The antipolitics people don't accept that politics is a limited activity. They make soaring promises and raise ridiculous expectations. When those expectations are not met, voters grow cynical and, disgusted, turn even further in the direction of antipolitics. 
The antipolitics people refuse compromise and so block the legislative process. The absence of accomplishment destroys public trust. The decline in trust makes deal-making harder.
Soaring promises abound this election year, from Donald Trump's wall on the Mexican border to Bernie Sanders's promise for free college tuition and universal healthcare. Nobody even remotely familiar with the nature of logistics believes for a moment that any of these things will come to fruition, but that hasn't stopped both men from pushing for them, nor for that matter their supporters from insisting that they be enacted. In fact, Sanders has demanded that his policy positions be included in the Democratic platform as a condition for his endorsement of Hillary Clinton, which he is expected to announce this coming week. For the most part, the DNC has capitulated.

This is no longer about the Left vs. the Right vs. the Center; it's about unrealistic expectations butting heads with practical limitations. Politics has, for all intents and purposes, become the ultimate four-letter word in our society and yet, for most of our history, it was how things got done. The scratching of one's back for the scratching of another's, as distasteful as that may sound to some, is how legislation used to get passed in this country.

One of the greatest pieces of legislation ever passed - the Civil Rights Act of 1964 - was signed into law primarily because Lyndon Johnson ostensibly cajoled and/or "bargained" with dozens of members of Congress. Abraham Lincoln used similar methods to help get the Thirteenth Amendment passed. Without some good old fashioned horse trading (e.g., politics) neither would ever have seen the light of day.

The polarization that has gripped much of the nation is simply a by-product of ideology run amuck. The two major political parties have been taken over by their respective bases. Yes, Hillary Clinton won the Democratic nomination, but not without being pulled far to the left of her comfort zone. When the GOP and the Democrats hold their conventions later on this month they will have one thing in common: neither will mention anything about bipartisan compromises that will allow the nation to heal. Both will be way too busy cementing the divide that already exists within the electorate. Republicans will speak to their contingencies; Democrats to theirs; and both will talk past one another.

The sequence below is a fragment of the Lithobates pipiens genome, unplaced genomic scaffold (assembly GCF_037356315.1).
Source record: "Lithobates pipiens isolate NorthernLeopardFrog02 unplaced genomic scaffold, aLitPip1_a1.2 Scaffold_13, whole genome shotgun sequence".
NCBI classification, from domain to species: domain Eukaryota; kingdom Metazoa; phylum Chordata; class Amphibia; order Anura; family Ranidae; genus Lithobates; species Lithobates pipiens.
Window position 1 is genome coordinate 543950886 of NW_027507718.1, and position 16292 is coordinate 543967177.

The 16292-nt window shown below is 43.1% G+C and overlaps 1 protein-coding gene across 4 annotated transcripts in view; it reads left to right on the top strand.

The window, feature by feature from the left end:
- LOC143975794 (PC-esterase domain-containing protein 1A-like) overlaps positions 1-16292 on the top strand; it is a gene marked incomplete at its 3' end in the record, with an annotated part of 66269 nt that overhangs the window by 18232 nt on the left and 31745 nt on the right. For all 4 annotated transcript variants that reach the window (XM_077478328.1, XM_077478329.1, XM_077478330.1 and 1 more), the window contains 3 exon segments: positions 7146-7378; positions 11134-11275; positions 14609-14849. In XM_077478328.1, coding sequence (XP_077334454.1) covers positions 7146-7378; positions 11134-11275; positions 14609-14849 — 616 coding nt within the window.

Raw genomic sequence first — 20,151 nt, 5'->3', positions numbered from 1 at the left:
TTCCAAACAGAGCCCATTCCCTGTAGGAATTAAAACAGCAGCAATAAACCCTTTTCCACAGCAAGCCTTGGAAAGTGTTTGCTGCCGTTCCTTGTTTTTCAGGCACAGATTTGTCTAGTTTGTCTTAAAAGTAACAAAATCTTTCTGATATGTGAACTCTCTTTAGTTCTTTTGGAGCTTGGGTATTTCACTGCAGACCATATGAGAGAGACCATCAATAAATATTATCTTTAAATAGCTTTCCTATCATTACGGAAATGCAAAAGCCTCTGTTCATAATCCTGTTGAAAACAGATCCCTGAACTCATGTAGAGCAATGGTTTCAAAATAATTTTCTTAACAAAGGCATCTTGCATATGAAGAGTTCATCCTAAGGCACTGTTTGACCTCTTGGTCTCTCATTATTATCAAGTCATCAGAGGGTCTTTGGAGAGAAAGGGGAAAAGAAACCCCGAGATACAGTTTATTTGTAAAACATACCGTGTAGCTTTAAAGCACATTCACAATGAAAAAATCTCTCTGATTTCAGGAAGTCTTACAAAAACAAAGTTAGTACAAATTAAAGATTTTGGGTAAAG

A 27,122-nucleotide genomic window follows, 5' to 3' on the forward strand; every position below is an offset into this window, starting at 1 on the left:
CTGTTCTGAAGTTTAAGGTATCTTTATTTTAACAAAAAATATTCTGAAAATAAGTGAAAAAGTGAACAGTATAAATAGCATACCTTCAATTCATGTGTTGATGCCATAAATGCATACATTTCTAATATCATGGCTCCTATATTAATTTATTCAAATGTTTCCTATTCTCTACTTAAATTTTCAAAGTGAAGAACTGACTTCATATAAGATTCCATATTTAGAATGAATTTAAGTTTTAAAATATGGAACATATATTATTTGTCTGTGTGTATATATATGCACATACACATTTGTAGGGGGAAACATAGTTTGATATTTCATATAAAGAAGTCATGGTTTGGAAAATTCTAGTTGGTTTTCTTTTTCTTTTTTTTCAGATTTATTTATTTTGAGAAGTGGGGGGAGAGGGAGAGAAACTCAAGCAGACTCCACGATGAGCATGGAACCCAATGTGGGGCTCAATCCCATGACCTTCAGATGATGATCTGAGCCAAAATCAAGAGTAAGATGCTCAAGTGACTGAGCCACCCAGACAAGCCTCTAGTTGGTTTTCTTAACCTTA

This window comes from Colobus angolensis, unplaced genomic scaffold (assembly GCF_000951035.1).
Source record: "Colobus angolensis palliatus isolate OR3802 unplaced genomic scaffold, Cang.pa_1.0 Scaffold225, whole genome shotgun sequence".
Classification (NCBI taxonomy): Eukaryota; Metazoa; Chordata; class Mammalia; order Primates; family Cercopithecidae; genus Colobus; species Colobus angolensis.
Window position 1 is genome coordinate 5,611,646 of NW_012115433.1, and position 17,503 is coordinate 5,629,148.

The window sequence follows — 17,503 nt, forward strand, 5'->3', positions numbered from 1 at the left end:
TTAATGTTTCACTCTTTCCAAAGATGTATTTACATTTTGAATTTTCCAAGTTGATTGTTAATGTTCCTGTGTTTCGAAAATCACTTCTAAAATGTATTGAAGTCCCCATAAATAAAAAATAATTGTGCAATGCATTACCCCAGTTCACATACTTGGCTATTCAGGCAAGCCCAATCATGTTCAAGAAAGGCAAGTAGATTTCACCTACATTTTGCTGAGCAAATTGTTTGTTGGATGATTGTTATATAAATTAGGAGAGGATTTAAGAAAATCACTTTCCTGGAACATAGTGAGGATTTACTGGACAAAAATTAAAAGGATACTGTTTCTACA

The deadly shootings in Baton Rogue, Louisiana, Falcon Heights, Minnesota and Dallas, Texas, underscore just how precarious the plight of the nation truly is. Two black men and five cops were violently taken from their families and we still can't summon the courage to properly mourn the dead without turning it into a circus.

If you are pro Black Lives Matter, than you must hate the police, and if you're pro police, then you must hate black people. But why do we have to choose between such extremes? Isn't possible to be outraged at the killing of so many black men and women at the hands of law enforcement, while at the same time acknowledging how difficult and many times dangerous it is being a cop? Why is there a black wall and a blue wall? In fact, why are there any walls at all?

Admitting that racism still exists in many parts of the country is not an indictment of cops; rather it is an opportunity for them to become better examples to the communities they serve and protect. Black people must feel that they will be treated fairly and equally by cops in their neighborhoods and cops must feel safe while patrolling those neighborhoods. It is a two-way street.

Maybe the answer to all our problems has been there all along. Maybe if we all sat down together in one room - Democrats, Republicans, liberals, conservatives, moderates, whites, blacks, Hispanics, Asians, Christians, Jews, Muslims, Hindu, atheists, men, women, straights, gays - and listened to one another, we might start a real conversation. Hell, we might even get some things accomplished.

One thing is for certain: what we're doing now sure as shit ain't working.